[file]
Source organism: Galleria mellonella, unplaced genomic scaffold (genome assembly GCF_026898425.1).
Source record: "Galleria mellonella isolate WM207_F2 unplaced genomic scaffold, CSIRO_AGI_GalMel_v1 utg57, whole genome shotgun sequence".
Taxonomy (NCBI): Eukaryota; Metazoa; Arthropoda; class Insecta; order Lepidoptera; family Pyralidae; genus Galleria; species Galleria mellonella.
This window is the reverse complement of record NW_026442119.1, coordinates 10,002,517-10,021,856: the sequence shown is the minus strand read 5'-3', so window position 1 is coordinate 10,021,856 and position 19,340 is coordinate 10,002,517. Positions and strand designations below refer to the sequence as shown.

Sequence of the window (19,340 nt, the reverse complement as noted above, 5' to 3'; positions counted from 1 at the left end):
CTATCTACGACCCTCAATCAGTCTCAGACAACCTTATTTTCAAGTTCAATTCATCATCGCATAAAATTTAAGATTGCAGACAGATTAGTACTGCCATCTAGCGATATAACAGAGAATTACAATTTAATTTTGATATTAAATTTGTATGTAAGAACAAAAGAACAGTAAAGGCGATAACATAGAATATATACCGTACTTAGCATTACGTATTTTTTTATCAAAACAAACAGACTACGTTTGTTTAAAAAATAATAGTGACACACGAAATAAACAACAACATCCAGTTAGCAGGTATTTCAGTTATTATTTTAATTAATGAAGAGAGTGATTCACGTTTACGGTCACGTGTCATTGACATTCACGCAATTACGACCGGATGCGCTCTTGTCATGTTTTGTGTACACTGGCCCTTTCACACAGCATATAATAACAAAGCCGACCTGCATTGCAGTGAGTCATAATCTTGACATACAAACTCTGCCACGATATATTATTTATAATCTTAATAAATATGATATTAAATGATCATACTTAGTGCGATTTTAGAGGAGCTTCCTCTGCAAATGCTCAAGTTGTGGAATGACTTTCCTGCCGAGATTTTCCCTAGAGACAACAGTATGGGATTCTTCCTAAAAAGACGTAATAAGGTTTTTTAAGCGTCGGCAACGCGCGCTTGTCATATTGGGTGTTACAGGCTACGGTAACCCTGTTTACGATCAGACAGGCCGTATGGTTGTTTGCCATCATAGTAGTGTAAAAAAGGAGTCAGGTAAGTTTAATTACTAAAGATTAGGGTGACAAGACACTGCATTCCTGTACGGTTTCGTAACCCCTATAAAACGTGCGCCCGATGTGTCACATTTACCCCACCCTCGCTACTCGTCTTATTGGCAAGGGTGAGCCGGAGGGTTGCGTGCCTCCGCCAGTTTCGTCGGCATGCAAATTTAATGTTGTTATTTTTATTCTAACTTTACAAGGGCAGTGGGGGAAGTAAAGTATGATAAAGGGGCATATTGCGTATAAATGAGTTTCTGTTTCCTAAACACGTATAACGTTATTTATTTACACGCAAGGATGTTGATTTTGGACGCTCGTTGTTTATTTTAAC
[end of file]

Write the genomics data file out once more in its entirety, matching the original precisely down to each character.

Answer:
Source organism: Galleria mellonella, unplaced genomic scaffold (genome assembly GCF_026898425.1).
Source record: "Galleria mellonella isolate WM207_F2 unplaced genomic scaffold, CSIRO_AGI_GalMel_v1 utg57, whole genome shotgun sequence".
Taxonomy (NCBI): Eukaryota; Metazoa; Arthropoda; class Insecta; order Lepidoptera; family Pyralidae; genus Galleria; species Galleria mellonella.
This window is the reverse complement of record NW_026442119.1, coordinates 10,002,517-10,021,856: the sequence shown is the minus strand read 5'-3', so window position 1 is coordinate 10,021,856 and position 19,340 is coordinate 10,002,517. Positions and strand designations below refer to the sequence as shown.

Sequence of the window (19,340 nt, the reverse complement as noted above, 5' to 3'; positions counted from 1 at the left end):
CTATCTACGACCCTCAATCAGTCTCAGACAACCTTATTTTCAAGTTCAATTCATCATCGCATAAAATTTAAGATTGCAGACAGATTAGTACTGCCATCTAGCGATATAACAGAGAATTACAATTTAATTTTGATATTAAATTTGTATGTAAGAACAAAAGAACAGTAAAGGCGATAACATAGAATATATACCGTACTTAGCATTACGTATTTTTTTATCAAAACAAACAGACTACGTTTGTTTAAAAAATAATAGTGACACACGAAATAAACAACAACATCCAGTTAGCAGGTATTTCAGTTATTATTTTAATTAATGAAGAGAGTGATTCACGTTTACGGTCACGTGTCATTGACATTCACGCAATTACGACCGGATGCGCTCTTGTCATGTTTTGTGTACACTGGCCCTTTCACACAGCATATAATAACAAAGCCGACCTGCATTGCAGTGAGTCATAATCTTGACATACAAACTCTGCCACGATATATTATTTATAATCTTAATAAATATGATATTAAATGATCATACTTAGTGCGATTTTAGAGGAGCTTCCTCTGCAAATGCTCAAGTTGTGGAATGACTTTCCTGCCGAGATTTTCCCTAGAGACAACAGTATGGGATTCTTCCTAAAAAGACGTAATAAGGTTTTTTAAGCGTCGGCAACGCGCGCTTGTCATATTGGGTGTTACAGGCTACGGTAACCCTGTTTACGATCAGACAGGCCGTATGGTTGTTTGCCATCATAGTAGTGTAAAAAAGGAGTCAGGTAAGTTTAATTACTAAAGATTAGGGTGACAAGACACTGCATTCCTGTACGGTTTCGTAACCCCTATAAAACGTGCGCCCGATGTGTCACATTTACCCCACCCTCGCTACTCGTCTTATTGGCAAGGGTGAGCCGGAGGGTTGCGTGCCTCCGCCAGTTTCGTCGGCATGCAAATTTAATGTTGTTATTTTTATTCTAACTTTACAAGGGCAGTGGGGGAAGTAAAGTATGATAAAGGGGCATATTGCGTATAAATGAGTTTCTGTTTCCTAAACACGTATAACGTTATTTATTTACACGCAAGGATGTTGATTTTGGACGCTCGTTGTTTATTTTAAC